SAS strikes back: We did NOT kill innocent Afghan civilians
We will use your email address only for sending you newsletters. Please see our Privacy Notice for details of your data protection rights.
Special forces troops are facing allegations that a rogue British unit deliberately ignored battlefield rules to shoot innocent Afghans.
The claims, being argued in London’s High Court, surround the killing of 33 civilians during 11 night raids over a period of three months in 2011.
But last night, a former SAS officer who mentored Afghan special forces during that time said: “I cannot be clearer: the allegations that UK special forces killed innocent Afghans are not true.”
The culprits are said to be rogue Afghan soldiers from “Taskforce 444” which was being trained by the British.
The drive to get them fighting fit was tied to a political desire to withdraw from Afghanistan, which could not be done until there was a home force capable of defending the country, it is claimed.
The source said Britain’s special forces serving in Helmand Province were divided into two categories.
The first, Taskforce 42, was the SBSledcombat mission to find and either capture or eliminate Taliban insurgents.
The second, Taskforce 444, was the elite Afghan Special Forces unit trained and mentored by members of the SAS.
The former soldier, a senior liaison officer between Afghan and British soldiers in Taskforce 444, told how, with just a handful of British soldiers deployed with every 50 Afghan commandos, it was often difficult to maintain control over rogue elements.
The situation was made worse by the pressure from senior commanders and Whitehall to turn Afghans “from farmers to fighters in less than two months”.
While some were very good on base, he said, discipline would disappear in the field.
Taskforce 444 was trained at Camp Shorebak, a remote base in Helmand Province, by regular and reservist SAS instructors who then mentored the soldiers on missions.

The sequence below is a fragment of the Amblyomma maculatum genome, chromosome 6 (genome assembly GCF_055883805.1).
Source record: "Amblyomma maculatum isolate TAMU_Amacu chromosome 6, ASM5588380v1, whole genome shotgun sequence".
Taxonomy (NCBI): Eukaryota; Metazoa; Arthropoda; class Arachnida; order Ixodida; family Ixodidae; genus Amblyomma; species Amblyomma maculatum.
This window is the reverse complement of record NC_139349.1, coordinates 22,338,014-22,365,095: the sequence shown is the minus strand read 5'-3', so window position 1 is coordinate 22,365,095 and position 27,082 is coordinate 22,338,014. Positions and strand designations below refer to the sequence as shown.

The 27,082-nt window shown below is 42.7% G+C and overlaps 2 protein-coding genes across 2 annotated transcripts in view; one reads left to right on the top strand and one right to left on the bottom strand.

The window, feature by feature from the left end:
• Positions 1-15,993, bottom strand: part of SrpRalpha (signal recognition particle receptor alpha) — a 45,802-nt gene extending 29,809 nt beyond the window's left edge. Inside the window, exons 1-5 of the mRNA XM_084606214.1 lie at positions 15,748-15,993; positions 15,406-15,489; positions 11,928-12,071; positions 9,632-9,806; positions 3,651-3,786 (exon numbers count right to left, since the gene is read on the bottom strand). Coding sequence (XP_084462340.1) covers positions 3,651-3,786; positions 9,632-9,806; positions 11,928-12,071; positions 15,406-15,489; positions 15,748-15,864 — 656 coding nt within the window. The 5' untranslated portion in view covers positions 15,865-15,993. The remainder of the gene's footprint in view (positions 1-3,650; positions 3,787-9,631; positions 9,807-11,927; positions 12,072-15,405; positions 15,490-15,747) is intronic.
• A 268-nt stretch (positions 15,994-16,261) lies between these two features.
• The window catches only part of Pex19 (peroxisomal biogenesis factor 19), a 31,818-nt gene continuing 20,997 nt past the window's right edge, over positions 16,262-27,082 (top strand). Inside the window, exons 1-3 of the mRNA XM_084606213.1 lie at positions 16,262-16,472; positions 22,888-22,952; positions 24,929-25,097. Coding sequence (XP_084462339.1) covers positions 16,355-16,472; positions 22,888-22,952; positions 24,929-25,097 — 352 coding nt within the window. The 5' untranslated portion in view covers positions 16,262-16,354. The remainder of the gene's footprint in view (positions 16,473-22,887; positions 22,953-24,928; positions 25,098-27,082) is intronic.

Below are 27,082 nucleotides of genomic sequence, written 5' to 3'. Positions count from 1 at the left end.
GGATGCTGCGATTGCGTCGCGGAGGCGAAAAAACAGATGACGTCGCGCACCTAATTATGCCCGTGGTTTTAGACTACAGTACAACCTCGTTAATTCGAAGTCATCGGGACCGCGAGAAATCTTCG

Only the top 20 percent of Afghan soldiers were allowed to enlist in the shadowy unit, known by the acronym APU – Afghan Partner Unit.
To complicate matters, however, the soldiers included minorities with no tribal loyalty to the Pashtuns, who formed the majority in Helmand.
They were taught key aspects of special forces operations such as firing a range of weapons and emergency medical care and were also given strict guidance on the rules of engagement.
By 2011, pressure was mounting from Downing Street and the Foreign Office to train more Afghan commandos.
The previous two years had been the bloodiest of the campaign for British troops, with 211 killed and 1,026 wounded in action and, in July 2010, Prime Minister David Cameron declared his intention to begin withdrawing Britain’s military.
But this would require that Afghan troops be sufficiently trained to lead operations across Helmand.
With demands for the training to be accelerated, some operations would have just six British Special Forces personnel deployed with as many as 50 Afghans.
It was then that the number of illdisciplined “trigger-happy” killings rose, it is claimed.
The allegations against British soldiers stem from a complaint by an Afghan colonel and, it is claimed, are supported by a cache of British military emails. They form part of a High Court case brought by a young Afghan named Saifullah Yar, who is seeking an independent investigation into claims that the SAS killed his father Abdul Khaliq, his brothers and a cousin in a night raid on February 16, 2011.